Discrimination is the harm done to a group by design. LGBTQ people were left out of the drafting of the bill. We were classified as not “conventional.” The Legislature insisted that state funds can be used to prop up the selection process of some private adoption agencies. In other words, the process was exclusive, the framing was stigmatizing, and the funding was a systematic stamp of approval.
I wish we were crafting our public policy based on the best interests of children, but it looks like discrimination to me.
Tim Binga, CFI’s libraries overlord, writes about the research he’s doing for the Freethought Trail’s website on women’s suffrage:
Freethought had a huge impact on the suffrage movement. The three leaders of the suffrage movement were located geographically in the Central New York region and were involved in the liberal movements or the “liberal idea” of the abolition of slavery. Elizabeth Cady Stanton, Susan B. Anthony, and Matilda Joslyn Gage all had homes located in this area during this timeframe. Gage was essentially written out of the histories of the movement because she contended that religion was a cause of the subjugation of women.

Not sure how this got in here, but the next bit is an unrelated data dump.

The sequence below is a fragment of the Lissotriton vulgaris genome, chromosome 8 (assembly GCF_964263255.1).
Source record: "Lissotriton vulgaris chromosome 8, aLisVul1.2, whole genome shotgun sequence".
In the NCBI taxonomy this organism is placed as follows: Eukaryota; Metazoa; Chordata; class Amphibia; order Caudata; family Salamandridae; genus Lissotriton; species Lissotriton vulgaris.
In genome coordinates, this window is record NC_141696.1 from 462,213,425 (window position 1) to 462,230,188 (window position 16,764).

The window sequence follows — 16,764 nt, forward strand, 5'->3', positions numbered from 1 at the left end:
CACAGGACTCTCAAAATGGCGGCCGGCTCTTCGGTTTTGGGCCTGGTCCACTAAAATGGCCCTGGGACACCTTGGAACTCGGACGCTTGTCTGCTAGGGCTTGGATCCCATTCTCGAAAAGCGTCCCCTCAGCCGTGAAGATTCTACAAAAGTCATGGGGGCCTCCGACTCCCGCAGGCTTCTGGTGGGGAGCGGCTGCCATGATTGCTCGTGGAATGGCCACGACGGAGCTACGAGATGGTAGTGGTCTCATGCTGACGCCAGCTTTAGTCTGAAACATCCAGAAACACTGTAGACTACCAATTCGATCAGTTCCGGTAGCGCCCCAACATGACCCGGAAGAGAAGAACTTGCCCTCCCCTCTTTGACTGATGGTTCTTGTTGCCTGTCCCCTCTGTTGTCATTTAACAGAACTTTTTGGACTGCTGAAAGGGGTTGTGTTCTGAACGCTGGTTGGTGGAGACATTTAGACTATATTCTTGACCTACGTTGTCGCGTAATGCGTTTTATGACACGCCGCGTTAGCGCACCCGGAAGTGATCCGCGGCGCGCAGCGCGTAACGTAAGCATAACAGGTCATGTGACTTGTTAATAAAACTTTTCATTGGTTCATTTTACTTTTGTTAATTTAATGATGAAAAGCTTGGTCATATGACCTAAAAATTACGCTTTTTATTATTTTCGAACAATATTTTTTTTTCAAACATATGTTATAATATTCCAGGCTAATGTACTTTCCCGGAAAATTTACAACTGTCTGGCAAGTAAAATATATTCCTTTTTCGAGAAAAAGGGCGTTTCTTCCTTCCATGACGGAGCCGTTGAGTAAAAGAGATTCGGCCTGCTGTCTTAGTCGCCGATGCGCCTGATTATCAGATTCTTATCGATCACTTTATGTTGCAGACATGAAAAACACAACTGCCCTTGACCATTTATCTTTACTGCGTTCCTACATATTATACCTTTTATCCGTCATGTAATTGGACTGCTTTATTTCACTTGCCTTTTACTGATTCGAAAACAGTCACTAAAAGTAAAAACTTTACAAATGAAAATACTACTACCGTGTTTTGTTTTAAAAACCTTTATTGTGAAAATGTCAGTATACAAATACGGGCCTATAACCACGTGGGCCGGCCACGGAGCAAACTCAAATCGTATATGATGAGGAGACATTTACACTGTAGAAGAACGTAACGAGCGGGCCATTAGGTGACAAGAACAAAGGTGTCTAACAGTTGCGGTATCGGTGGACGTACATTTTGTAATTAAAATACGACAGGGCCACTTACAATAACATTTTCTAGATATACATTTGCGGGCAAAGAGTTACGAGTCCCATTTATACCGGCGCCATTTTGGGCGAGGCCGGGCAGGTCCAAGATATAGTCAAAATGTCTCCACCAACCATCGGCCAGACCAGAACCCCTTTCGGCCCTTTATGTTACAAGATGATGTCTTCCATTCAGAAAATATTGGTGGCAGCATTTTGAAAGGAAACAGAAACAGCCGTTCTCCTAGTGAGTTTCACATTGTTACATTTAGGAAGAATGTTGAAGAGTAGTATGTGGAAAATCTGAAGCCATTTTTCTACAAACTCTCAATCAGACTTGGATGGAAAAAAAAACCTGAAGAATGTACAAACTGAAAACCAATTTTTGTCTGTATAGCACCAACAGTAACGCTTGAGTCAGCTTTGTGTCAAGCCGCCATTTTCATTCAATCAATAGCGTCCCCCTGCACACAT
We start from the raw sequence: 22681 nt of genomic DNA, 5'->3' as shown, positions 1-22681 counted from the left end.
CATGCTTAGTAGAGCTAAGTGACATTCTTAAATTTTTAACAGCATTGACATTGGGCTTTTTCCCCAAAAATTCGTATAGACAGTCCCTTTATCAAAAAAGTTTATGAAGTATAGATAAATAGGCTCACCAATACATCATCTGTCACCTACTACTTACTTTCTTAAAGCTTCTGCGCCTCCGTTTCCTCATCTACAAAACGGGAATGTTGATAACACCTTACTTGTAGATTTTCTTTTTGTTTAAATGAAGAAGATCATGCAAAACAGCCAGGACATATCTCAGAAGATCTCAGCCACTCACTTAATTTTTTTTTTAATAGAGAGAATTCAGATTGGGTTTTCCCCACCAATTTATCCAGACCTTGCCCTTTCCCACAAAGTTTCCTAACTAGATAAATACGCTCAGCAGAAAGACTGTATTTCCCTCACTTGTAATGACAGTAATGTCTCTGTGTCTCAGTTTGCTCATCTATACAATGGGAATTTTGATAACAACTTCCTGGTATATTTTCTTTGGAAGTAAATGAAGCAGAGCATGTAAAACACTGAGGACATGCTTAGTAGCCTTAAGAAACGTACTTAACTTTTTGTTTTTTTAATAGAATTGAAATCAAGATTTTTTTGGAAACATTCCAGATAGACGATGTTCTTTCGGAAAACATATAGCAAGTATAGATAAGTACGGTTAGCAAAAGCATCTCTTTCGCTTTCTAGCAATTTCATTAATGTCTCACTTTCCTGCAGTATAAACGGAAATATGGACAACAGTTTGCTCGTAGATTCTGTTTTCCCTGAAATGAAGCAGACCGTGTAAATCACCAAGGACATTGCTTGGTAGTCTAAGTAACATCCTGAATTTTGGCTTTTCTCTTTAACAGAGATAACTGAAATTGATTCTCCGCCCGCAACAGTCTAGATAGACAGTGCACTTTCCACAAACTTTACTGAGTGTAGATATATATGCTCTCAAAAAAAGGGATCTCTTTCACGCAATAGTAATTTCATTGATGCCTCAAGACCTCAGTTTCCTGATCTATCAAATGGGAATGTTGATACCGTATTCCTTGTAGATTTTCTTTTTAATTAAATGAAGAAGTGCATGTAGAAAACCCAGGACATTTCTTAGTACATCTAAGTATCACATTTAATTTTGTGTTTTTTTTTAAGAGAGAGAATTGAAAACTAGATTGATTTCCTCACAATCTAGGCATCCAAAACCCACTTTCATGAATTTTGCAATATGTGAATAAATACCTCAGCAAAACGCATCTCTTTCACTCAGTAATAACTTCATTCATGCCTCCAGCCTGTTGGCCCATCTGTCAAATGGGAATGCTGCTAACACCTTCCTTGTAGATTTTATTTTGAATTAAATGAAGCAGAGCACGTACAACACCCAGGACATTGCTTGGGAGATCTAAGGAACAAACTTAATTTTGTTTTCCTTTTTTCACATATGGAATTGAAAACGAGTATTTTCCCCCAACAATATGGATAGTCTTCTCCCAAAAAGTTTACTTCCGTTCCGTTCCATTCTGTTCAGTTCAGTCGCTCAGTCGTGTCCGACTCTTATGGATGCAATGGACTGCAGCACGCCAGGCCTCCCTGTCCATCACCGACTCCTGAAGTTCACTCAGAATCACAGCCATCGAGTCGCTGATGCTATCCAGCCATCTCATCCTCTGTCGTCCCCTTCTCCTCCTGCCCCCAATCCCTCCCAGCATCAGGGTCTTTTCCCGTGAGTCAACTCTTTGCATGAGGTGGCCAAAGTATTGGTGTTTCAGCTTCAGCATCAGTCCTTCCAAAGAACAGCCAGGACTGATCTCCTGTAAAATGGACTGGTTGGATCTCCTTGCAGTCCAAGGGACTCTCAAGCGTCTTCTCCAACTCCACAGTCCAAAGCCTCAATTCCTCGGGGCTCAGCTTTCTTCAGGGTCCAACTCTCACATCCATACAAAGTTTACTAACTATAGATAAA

Polymath Glenn Fleishman writes at TidBits to explain why 5G and WiFi are not poisoning you:
With no evidence of sensitivity, no increase in cancers, irreproducible studies that have led to dead ends, and no epidemic of conditions among the large, long-term population of cell-phone and Wi-Fi users, we’re led to one conclusion: There is no health risk associated with everyday exposure to common EMFs. That’s the case even if, intuitively, it feels like there must be a link. We may never get over that feeling, but we should base our behavior and policy on solid science, not feelings.